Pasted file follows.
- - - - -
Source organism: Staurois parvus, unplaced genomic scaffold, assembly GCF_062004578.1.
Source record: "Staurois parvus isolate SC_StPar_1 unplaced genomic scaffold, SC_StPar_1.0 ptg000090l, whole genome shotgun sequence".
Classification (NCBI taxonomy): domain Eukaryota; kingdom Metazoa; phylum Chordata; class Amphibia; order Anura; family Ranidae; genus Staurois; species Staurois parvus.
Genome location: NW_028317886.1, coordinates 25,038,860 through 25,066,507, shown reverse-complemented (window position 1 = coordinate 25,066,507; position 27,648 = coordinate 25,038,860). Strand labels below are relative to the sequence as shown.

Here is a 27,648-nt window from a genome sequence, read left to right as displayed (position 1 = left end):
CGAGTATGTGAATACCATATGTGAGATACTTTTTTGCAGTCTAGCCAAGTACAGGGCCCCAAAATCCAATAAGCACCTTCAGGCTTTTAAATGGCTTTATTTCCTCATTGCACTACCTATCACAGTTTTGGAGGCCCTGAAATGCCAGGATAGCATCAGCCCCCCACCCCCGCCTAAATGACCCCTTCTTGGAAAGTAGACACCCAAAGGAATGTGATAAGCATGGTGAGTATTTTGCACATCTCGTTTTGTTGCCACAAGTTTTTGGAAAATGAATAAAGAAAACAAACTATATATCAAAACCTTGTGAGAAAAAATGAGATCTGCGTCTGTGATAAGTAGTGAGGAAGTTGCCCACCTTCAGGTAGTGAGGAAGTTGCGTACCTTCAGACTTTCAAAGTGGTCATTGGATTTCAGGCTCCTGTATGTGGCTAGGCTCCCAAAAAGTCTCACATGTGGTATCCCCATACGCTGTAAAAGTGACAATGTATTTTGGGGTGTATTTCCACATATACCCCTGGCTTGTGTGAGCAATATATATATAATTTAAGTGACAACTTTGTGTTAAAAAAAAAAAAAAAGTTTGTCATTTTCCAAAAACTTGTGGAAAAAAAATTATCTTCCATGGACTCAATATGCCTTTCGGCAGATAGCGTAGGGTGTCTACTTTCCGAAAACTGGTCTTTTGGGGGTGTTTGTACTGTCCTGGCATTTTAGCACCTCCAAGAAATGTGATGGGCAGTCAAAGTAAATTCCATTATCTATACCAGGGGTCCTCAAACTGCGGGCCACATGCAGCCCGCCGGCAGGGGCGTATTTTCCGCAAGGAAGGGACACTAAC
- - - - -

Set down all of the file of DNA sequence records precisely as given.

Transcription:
Source organism: Staurois parvus, unplaced genomic scaffold, assembly GCF_062004578.1.
Source record: "Staurois parvus isolate SC_StPar_1 unplaced genomic scaffold, SC_StPar_1.0 ptg000090l, whole genome shotgun sequence".
Classification (NCBI taxonomy): domain Eukaryota; kingdom Metazoa; phylum Chordata; class Amphibia; order Anura; family Ranidae; genus Staurois; species Staurois parvus.
Genome location: NW_028317886.1, coordinates 25,038,860 through 25,066,507, shown reverse-complemented (window position 1 = coordinate 25,066,507; position 27,648 = coordinate 25,038,860). Strand labels below are relative to the sequence as shown.

Here is a 27,648-nt window from a genome sequence, read left to right as displayed (position 1 = left end):
CGAGTATGTGAATACCATATGTGAGATACTTTTTTGCAGTCTAGCCAAGTACAGGGCCCCAAAATCCAATAAGCACCTTCAGGCTTTTAAATGGCTTTATTTCCTCATTGCACTACCTATCACAGTTTTGGAGGCCCTGAAATGCCAGGATAGCATCAGCCCCCCACCCCCGCCTAAATGACCCCTTCTTGGAAAGTAGACACCCAAAGGAATGTGATAAGCATGGTGAGTATTTTGCACATCTCGTTTTGTTGCCACAAGTTTTTGGAAAATGAATAAAGAAAACAAACTATATATCAAAACCTTGTGAGAAAAAATGAGATCTGCGTCTGTGATAAGTAGTGAGGAAGTTGCCCACCTTCAGGTAGTGAGGAAGTTGCGTACCTTCAGACTTTCAAAGTGGTCATTGGATTTCAGGCTCCTGTATGTGGCTAGGCTCCCAAAAAGTCTCACATGTGGTATCCCCATACGCTGTAAAAGTGACAATGTATTTTGGGGTGTATTTCCACATATACCCCTGGCTTGTGTGAGCAATATATATATAATTTAAGTGACAACTTTGTGTTAAAAAAAAAAAAAAAGTTTGTCATTTTCCAAAAACTTGTGGAAAAAAAATTATCTTCCATGGACTCAATATGCCTTTCGGCAGATAGCGTAGGGTGTCTACTTTCCGAAAACTGGTCTTTTGGGGGTGTTTGTACTGTCCTGGCATTTTAGCACCTCCAAGAAATGTGATGGGCAGTCAAAGTAAATTCCATTATCTATACCAGGGGTCCTCAAACTGCGGGCCACATGCAGCCCGCCGGCAGGGGCGTATTTTCCGCAAGGAAGGGACACTAAC